First of all, why should we care to know? It all begins with your concentration (which is as unbreakable as an eggshell, right?). A psychologist named Anne Bradley described concentration to consist of 3 levels:
- Light Concentration(LC): This first stage of concentration is easily broken by any and all kinds of distractions. This is the concentration we walk around with from day to day, and often use when we multi-task.
- Moderate Concentration(MC): This second stage of concentration is a little more durable than LC, but can still be broken by small distractions such as checking to see how many pages you have left, someone talking to you, etc.
- Deep Concentration(DC): This is the level where we all want to be. In deep concentration, you are focused on nothing but the material at hand. Concentration is not easily broken here, and is also the level where we retain the most information.
Ideally, the first two stages are “warmups” and should only take about 10 minutes to complete before we go into DC. The ideal 1-hr period should look like:
5mins - LC
10min - Break
That almost never happens. Instead, our one hour period is plagued with interruptions, and every time you have an interruption, the cycle starts over and you begin at the LC stage again.
An obvious solution to this problem is to eliminate all outside distractions, or things you know will distract you. Study in a quiet room, or in the library. This is your personal preference, so do whatever works for you. For instance, to eliminate my distractions, I wear headphones and listen to music I am familiar with. That way, I’m not concentrating on the music and I can’t hear anything that is going on around me.
Now that you are filled in, we can get to business.
The main benefit of knowing your learning style is knowing the best and quickest way your mind becomes interested, in order to get to DC. There are several models created by psychologist and educators that aim to give a label to the styles. They may be called different things, but they basically mean the same. The first style is Auditory, which means you learn by listening. Visual learners learn by seeing things, and Kinesthetic learners learn by doing things (hands on work). Most people have traits from all three styles, which require a mixture of techniques.
I am sorry to say, I will not include how to determine your particular style in this article. I will however refer you to sources in which you can. These test, based on several models such as the Kolb’s Learning Style Inventory, Myers-Briggs Type Indicator, and the 4MAT system, are very detailed quizzes. You can find formal versions of these quizzes at your college learning or testing center, often for free or cheap. Websites such as www.learning-styles-online.com/inventory/ offer free inventory test to give you a ballpark idea of how you learn. Sites like these also go into detail as to what your results mean to you.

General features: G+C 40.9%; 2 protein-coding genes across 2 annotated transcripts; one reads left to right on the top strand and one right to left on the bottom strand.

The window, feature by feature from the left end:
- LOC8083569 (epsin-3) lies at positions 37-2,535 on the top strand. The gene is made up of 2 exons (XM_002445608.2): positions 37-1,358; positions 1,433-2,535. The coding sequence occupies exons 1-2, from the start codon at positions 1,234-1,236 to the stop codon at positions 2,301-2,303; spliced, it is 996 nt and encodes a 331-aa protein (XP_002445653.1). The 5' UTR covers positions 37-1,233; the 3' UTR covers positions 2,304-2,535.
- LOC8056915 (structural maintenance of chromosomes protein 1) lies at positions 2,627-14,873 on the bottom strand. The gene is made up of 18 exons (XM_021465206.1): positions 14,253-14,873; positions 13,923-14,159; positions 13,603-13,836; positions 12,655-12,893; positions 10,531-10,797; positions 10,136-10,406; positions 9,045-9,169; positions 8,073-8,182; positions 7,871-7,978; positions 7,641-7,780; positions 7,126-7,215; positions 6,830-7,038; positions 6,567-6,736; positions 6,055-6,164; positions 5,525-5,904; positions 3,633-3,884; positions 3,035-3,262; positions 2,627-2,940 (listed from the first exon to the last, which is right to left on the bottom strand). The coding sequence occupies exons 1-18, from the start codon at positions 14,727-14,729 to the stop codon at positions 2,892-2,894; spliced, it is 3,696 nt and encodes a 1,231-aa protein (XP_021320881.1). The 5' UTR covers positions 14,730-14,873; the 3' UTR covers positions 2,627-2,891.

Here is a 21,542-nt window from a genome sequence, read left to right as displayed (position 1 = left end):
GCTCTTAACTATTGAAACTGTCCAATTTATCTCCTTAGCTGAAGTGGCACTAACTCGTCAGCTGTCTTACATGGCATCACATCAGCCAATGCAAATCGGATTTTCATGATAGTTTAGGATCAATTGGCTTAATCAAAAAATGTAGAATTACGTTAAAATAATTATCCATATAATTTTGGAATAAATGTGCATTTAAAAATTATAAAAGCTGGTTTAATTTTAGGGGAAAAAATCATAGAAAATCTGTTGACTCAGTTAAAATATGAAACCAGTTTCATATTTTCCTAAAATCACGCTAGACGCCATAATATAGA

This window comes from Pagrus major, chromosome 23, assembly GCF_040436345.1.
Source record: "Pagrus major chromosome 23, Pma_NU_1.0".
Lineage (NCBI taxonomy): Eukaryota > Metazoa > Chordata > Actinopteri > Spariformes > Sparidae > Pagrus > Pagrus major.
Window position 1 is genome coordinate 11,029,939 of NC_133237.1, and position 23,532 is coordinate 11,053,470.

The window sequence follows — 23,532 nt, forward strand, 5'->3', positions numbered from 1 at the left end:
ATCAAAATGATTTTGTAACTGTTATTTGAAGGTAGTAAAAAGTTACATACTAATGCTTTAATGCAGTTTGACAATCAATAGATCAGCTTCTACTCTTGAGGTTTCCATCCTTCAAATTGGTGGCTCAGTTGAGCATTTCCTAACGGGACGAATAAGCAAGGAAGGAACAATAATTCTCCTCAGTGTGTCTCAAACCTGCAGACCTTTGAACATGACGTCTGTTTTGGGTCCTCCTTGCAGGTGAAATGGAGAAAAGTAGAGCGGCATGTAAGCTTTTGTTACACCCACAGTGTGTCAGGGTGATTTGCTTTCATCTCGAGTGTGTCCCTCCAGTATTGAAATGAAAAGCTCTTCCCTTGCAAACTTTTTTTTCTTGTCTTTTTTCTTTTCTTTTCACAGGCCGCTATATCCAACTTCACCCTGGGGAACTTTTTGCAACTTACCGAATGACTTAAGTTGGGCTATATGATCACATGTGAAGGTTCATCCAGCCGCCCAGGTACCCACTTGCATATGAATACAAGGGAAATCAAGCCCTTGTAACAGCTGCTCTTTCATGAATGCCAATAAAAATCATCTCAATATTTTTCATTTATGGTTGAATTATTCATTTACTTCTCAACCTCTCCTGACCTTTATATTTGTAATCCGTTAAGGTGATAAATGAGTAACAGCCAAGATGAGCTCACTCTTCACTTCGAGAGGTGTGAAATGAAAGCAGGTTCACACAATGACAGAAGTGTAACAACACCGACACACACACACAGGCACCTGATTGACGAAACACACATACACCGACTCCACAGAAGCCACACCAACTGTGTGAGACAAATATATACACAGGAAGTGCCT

Now that you have a roundabout idea of what works for you, its time to start implementing it! “Well how to I do that?!” Calm down baby birdies, I’ll feed you! Depending on what you “are” (visual, auditory, kinesthetic), different techniques shall be used:
- Use highlighters to mark important points
- Use computers,videos, and filmstrips.
- visualize information as a picture
- Make speeches and presentations
- Read text aloud
- Use mnemonics
- Take frequent study breaks
- Chew gum while you study
- Work in a standing position
These are just a few of the many things you can do (more can be found at http://www.ldpride.net/learning_style_work.html ,to which I credit these tips). As an added bonus, having a good knowledge of learning styles in general will help you adapt better to a professor’s teaching style. Teaching styles are much like learning styles, you have auditory (primarily lecture), visual (lot of board-work and examples), and tactile (hands on like a chemistry lab). Knowing your professor’s teaching style will allow you to know how to combat the onslaught of knowledge they attempt (key word, attempt) to pour into that vast wasteland of abstract potential that we call a brain. Teaching styles may seem a little confusing, but do not fret, it is on the list of topics to be covered by this series of articles in the future. For now, just worry about making the most of your study time.
In short, knowing your learning style can help you reach your optimal concentration point, which helps you retain as much information as possible!
The “next week’s topic” will from now on be announced on Twitter (@studyingsmart if you haven’t followed yet). This is not a desperate attempt to get people to tweet, this is simply for the exposure that the blog desperately needs.
Be sure to follow us on Twitter (@studyingsmart ) and subscribe to the blog on Blogspot (www.studygeeks.blogspot.com), which is where the blog is originally posted then ported over to Facebook. Happy Studying! (and happy Fall semester for many of you!)